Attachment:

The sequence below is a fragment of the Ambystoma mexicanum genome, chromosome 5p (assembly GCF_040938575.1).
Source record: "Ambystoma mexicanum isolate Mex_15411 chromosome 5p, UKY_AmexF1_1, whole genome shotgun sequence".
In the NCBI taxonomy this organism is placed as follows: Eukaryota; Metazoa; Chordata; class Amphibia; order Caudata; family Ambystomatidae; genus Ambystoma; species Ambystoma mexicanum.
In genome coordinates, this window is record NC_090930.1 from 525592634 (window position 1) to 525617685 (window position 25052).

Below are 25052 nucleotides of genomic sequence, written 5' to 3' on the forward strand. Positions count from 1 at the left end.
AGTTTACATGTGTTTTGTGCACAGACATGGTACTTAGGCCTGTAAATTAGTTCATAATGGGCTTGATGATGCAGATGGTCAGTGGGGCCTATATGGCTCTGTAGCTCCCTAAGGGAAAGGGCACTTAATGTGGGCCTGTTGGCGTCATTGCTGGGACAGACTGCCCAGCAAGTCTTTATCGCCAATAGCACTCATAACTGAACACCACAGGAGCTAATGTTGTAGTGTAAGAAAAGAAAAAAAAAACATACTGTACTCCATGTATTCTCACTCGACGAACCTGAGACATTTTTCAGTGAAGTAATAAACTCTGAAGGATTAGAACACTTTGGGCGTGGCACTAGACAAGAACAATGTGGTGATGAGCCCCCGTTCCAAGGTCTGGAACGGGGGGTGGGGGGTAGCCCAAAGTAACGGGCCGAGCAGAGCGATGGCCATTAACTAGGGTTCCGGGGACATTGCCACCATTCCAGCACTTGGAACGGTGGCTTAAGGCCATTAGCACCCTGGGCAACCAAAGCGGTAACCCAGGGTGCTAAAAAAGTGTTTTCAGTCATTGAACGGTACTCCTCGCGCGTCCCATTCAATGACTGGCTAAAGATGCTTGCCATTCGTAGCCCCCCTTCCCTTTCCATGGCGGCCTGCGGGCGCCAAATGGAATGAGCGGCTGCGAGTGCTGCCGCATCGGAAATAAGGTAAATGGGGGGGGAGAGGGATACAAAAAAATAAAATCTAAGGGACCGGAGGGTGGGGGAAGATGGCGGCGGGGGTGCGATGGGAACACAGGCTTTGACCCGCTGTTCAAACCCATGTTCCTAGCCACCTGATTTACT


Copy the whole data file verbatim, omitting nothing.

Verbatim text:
The sequence below is a fragment of the Ambystoma mexicanum genome, chromosome 5p (assembly GCF_040938575.1).
Source record: "Ambystoma mexicanum isolate Mex_15411 chromosome 5p, UKY_AmexF1_1, whole genome shotgun sequence".
In the NCBI taxonomy this organism is placed as follows: Eukaryota; Metazoa; Chordata; class Amphibia; order Caudata; family Ambystomatidae; genus Ambystoma; species Ambystoma mexicanum.
In genome coordinates, this window is record NC_090930.1 from 525592634 (window position 1) to 525617685 (window position 25052).

Below are 25052 nucleotides of genomic sequence, written 5' to 3' on the forward strand. Positions count from 1 at the left end.
AGTTTACATGTGTTTTGTGCACAGACATGGTACTTAGGCCTGTAAATTAGTTCATAATGGGCTTGATGATGCAGATGGTCAGTGGGGCCTATATGGCTCTGTAGCTCCCTAAGGGAAAGGGCACTTAATGTGGGCCTGTTGGCGTCATTGCTGGGACAGACTGCCCAGCAAGTCTTTATCGCCAATAGCACTCATAACTGAACACCACAGGAGCTAATGTTGTAGTGTAAGAAAAGAAAAAAAAAACATACTGTACTCCATGTATTCTCACTCGACGAACCTGAGACATTTTTCAGTGAAGTAATAAACTCTGAAGGATTAGAACACTTTGGGCGTGGCACTAGACAAGAACAATGTGGTGATGAGCCCCCGTTCCAAGGTCTGGAACGGGGGGTGGGGGGTAGCCCAAAGTAACGGGCCGAGCAGAGCGATGGCCATTAACTAGGGTTCCGGGGACATTGCCACCATTCCAGCACTTGGAACGGTGGCTTAAGGCCATTAGCACCCTGGGCAACCAAAGCGGTAACCCAGGGTGCTAAAAAAGTGTTTTCAGTCATTGAACGGTACTCCTCGCGCGTCCCATTCAATGACTGGCTAAAGATGCTTGCCATTCGTAGCCCCCCTTCCCTTTCCATGGCGGCCTGCGGGCGCCAAATGGAATGAGCGGCTGCGAGTGCTGCCGCATCGGAAATAAGGTAAATGGGGGGGGAGAGGGATACAAAAAAATAAAATCTAAGGGACCGGAGGGTGGGGGAAGATGGCGGCGGGGGTGCGATGGGAACACAGGCTTTGACCCGCTGTTCAAACCCATGTTCCTAGCCACCTGATTTACT